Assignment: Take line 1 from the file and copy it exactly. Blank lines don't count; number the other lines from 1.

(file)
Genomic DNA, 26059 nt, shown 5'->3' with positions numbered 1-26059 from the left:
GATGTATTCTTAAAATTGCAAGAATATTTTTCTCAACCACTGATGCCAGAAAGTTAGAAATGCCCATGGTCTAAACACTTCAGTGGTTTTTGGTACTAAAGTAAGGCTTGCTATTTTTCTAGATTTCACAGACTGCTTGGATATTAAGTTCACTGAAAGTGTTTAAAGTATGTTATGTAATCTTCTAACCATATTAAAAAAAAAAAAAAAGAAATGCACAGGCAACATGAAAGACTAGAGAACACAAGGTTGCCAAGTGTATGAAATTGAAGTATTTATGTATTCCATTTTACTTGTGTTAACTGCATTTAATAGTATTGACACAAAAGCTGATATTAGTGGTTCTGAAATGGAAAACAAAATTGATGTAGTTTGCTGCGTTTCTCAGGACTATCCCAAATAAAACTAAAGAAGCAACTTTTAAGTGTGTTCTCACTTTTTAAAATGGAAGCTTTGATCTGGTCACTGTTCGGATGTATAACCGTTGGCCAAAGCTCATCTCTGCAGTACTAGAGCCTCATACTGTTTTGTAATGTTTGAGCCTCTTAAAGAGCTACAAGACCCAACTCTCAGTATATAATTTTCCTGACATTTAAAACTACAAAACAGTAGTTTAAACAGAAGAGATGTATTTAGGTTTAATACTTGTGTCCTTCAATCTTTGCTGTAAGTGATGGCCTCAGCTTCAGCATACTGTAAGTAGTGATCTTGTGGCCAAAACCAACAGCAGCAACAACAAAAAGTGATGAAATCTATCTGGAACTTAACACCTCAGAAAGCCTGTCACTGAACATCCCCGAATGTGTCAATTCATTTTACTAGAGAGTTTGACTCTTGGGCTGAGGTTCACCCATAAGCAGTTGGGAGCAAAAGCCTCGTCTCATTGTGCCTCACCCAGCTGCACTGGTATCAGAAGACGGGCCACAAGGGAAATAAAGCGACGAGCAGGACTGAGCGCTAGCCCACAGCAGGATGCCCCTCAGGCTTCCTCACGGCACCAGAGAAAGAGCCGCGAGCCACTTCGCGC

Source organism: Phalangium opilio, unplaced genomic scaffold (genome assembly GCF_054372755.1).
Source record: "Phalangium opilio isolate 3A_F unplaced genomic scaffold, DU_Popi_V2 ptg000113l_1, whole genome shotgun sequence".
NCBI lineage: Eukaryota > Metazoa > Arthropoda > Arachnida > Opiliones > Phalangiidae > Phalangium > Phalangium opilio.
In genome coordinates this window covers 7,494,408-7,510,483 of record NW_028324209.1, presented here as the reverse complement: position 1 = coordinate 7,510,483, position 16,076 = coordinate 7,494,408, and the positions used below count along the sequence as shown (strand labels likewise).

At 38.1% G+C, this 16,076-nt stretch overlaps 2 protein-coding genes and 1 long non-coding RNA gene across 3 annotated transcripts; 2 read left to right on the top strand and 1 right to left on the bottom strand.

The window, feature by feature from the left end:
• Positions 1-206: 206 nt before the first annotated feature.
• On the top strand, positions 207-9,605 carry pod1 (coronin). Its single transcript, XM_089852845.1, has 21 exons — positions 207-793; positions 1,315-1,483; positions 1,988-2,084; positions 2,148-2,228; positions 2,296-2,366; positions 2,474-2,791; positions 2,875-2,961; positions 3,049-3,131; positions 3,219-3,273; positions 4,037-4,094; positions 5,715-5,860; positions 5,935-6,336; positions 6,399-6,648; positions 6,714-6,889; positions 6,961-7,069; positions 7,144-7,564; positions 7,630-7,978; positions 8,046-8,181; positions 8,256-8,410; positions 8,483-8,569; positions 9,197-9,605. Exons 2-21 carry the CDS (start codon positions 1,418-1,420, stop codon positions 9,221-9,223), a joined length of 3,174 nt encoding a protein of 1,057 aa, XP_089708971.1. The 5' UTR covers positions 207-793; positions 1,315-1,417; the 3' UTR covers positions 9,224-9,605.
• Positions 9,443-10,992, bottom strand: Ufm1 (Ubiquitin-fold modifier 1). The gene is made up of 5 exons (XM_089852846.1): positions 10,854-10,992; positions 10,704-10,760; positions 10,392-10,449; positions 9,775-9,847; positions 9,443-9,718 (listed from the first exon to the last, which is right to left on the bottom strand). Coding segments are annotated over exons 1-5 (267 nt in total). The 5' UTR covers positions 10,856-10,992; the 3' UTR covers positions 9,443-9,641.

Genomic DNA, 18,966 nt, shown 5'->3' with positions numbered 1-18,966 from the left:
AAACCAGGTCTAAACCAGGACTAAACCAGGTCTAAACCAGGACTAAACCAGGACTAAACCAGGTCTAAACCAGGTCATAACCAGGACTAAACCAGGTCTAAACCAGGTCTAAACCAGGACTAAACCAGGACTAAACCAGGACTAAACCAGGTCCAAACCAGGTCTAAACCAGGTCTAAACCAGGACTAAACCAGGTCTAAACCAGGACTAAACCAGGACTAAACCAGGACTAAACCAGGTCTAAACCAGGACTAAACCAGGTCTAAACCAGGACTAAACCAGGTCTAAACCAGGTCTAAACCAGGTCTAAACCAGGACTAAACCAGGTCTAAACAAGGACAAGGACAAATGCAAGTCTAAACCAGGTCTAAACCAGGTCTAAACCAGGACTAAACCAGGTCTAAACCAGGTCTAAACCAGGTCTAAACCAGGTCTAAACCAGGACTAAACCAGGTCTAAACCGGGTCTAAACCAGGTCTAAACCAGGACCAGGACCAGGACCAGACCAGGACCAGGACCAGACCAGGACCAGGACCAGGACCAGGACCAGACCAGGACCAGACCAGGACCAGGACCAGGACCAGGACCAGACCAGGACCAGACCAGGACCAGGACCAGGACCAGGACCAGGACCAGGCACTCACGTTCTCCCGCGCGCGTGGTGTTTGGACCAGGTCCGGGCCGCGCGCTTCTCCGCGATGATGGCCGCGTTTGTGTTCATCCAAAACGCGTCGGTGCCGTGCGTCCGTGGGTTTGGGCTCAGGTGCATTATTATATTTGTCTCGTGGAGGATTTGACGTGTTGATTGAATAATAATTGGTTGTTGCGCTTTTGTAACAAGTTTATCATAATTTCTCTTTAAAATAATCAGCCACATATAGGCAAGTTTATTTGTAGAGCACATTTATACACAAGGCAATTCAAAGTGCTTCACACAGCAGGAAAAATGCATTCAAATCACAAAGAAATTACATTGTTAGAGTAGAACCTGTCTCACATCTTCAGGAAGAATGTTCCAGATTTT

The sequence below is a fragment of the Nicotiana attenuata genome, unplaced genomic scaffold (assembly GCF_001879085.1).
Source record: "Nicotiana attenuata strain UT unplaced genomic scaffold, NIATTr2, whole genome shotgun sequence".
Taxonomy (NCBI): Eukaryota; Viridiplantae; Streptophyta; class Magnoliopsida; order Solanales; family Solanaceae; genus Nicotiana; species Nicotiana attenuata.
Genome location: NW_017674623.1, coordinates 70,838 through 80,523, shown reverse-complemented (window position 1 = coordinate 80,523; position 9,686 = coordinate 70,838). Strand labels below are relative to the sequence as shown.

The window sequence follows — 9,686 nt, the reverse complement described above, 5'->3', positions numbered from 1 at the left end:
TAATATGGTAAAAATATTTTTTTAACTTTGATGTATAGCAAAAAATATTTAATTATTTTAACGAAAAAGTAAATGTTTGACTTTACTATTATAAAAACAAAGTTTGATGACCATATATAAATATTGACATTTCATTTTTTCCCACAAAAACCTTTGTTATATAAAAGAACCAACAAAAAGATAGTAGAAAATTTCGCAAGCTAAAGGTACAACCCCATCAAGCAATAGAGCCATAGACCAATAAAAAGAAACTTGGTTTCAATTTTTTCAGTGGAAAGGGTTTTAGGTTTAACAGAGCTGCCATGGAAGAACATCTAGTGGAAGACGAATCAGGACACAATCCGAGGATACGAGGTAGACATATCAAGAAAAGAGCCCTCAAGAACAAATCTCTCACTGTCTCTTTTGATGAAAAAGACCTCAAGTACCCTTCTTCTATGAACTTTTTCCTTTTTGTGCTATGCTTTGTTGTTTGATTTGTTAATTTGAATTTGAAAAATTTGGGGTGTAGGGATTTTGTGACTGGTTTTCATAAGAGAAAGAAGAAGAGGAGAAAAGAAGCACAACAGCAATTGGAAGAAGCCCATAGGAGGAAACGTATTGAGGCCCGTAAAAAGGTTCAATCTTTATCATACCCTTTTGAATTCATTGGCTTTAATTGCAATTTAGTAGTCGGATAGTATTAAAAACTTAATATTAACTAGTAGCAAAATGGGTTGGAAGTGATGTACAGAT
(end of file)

Genomic DNA, 26059 nt, shown 5'->3' with positions numbered 1-26059 from the left: